How to help make retirement a smooth landing for employees
‘Taking back control’ is a catchphrase invented to encourage people to make active choices with the goal of achieving a better future.
Although it will forever be associated with Brexit, it can be applied to other parts of our lives, particularly those areas where people often feel that events are controlling them, rather than the other way around.
One example is retirement. People often struggle with understanding and planning for the end of their working life. Most employees know they are building a pension and how to check its value. The difficult bit is connecting that pot of money into a rich vision of quality of life in retirement.
Will I have enough money for a comfortable retirement? That’s the big question that many people struggle to answer even as it looms larger.
Research by the Department for Work & Pensions last year found that among non-retired people aged 40+, less than a quarter (23%) had a good idea of the income they would need in retirement.
It found only a minority who were saving into a private pension knew their contribution rate while many did not know the size of any of their pension pots. Even if someone does track these figures, retirement is still likely to remain an abstract concept – until it happens.
Failing the retirement stress test
People start to think seriously about life after work about 10-15 years before retirement begins. That may sound like plenty of time, but even those who have made some provision can still find it quite a tight timetable to ensure a smooth arrival rather than a crash landing.
Uncertainty and lack of confidence can affect employee performance and be bad for business. Financial stress and anxiety can impair sleep, affect health and ability to focus on day-to-day tasks.
Research by one pension provider earlier this year found more than half of UK adults aged 40+ are anxious about retiring, while 40 to 44-year-olds ranked retirement as more stressful than divorce.
Taking back control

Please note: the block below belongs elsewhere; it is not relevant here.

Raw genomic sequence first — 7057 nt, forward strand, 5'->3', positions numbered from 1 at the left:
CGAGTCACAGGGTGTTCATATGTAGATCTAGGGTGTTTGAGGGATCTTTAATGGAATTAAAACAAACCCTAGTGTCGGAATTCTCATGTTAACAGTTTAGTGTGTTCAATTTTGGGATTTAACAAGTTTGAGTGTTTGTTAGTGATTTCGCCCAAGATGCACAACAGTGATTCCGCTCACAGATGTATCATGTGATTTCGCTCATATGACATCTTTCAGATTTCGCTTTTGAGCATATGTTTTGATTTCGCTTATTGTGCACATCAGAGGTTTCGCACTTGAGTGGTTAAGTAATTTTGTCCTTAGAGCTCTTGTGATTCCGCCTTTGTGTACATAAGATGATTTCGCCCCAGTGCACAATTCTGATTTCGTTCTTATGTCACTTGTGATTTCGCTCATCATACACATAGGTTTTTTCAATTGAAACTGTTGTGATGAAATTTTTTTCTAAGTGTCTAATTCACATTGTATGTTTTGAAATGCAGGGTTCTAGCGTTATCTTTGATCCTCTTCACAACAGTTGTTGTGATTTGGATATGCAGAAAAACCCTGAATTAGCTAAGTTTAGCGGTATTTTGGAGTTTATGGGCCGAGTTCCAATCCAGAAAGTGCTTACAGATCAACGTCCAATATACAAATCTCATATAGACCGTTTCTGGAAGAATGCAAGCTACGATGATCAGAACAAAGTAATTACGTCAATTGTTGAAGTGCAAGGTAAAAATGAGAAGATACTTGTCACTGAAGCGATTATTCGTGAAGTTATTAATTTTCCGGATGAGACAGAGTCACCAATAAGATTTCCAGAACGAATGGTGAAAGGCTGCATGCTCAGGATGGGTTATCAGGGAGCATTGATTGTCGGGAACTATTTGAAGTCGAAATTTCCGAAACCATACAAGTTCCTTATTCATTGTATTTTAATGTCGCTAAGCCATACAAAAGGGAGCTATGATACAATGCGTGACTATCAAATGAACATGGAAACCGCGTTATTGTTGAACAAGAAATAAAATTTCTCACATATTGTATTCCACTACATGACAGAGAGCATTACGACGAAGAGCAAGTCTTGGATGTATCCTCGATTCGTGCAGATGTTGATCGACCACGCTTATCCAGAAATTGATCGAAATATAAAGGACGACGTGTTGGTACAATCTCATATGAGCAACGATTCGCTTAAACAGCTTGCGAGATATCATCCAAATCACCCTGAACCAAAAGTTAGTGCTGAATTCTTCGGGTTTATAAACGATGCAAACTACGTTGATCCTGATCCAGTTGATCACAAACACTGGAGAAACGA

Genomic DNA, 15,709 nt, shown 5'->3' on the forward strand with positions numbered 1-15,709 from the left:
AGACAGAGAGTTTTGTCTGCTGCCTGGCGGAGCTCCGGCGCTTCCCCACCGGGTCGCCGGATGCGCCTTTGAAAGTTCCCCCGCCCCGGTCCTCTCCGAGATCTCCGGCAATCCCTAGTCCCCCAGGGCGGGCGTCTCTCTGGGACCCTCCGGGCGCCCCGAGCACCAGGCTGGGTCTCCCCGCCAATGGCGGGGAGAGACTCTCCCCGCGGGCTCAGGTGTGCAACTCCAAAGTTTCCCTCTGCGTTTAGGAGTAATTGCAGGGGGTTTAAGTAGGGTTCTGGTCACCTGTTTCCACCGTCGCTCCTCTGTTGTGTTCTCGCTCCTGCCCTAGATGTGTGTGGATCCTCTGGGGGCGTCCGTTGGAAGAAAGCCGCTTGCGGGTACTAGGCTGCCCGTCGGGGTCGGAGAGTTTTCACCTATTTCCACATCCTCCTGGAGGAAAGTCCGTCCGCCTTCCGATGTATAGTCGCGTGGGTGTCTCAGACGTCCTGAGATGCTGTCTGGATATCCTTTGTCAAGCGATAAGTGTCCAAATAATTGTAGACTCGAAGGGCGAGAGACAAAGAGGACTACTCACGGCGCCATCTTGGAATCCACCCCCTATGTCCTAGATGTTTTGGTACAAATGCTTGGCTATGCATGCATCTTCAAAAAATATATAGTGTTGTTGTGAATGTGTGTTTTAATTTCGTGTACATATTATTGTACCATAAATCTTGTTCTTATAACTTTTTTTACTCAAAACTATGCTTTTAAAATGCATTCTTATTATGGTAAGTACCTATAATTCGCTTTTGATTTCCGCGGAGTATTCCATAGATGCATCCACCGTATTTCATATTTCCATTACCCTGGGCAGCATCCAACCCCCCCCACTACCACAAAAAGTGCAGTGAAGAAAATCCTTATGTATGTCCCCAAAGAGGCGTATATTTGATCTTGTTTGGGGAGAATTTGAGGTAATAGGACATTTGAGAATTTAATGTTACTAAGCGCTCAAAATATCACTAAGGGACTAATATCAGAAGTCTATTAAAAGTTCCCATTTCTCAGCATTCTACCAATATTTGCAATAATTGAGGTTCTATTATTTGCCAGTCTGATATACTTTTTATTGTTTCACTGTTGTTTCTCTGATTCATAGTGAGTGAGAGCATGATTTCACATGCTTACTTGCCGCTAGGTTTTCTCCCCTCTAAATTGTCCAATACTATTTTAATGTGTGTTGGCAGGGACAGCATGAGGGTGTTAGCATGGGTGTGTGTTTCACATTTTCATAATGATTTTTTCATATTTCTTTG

The first step to dealing with retirement stress is to acknowledge and to understand the true scale of the issue. It requires embracing rather than ignoring.
DIY isn’t really an option for most people given the complex and challenging pension calculations. Other sources of information don’t fully meet the need either. For example, the government’s free, independent and impartial Pension Wise service is highly regarded, but mainly focused on the options at retirement not the years running up to it.
Similarly, a pension provider will give information about the value of their scheme, but not a holistic view of someone’s readiness for retirement. Professional financial advisers will give a thorough overview and recommendations, but may be too expensive for many people.
This leaves a huge gap that organisations are best placed to fill because – through the magic of technology – there already exist simple yet powerful solutions designed to work for a wide range of employees.
One example is Hub Group’s Pension Buddy Retirement Health Check, part of it’s life after work wellness programme. In a few minutes it can help people to figure out what their savings, pensions and investments could be worth in the future and, importantly, what income that could provide to support their life after work.
For those that want a more detailed picture Hub’s Destination Retirement service will let them review different scenarios and how their plans might adapt depending on their actions, seeing the results instantly in an easy to understand digital format.
Such a vision of the future can help give your employees more confidence and less stress when approaching retirement. Helping people take back control is a worthy goal.
Hear more from this specialist service provider
Meet and talk to them at REBA Wellbeing Congress on 22 June. They're keen to hear about your strategy and can help your focus on embedding employee experience and wellbeing at the heart of reward and benefits decisions.
In partnership with HUB Financial Solutions
We offer a range of investment funds with different levels of risk.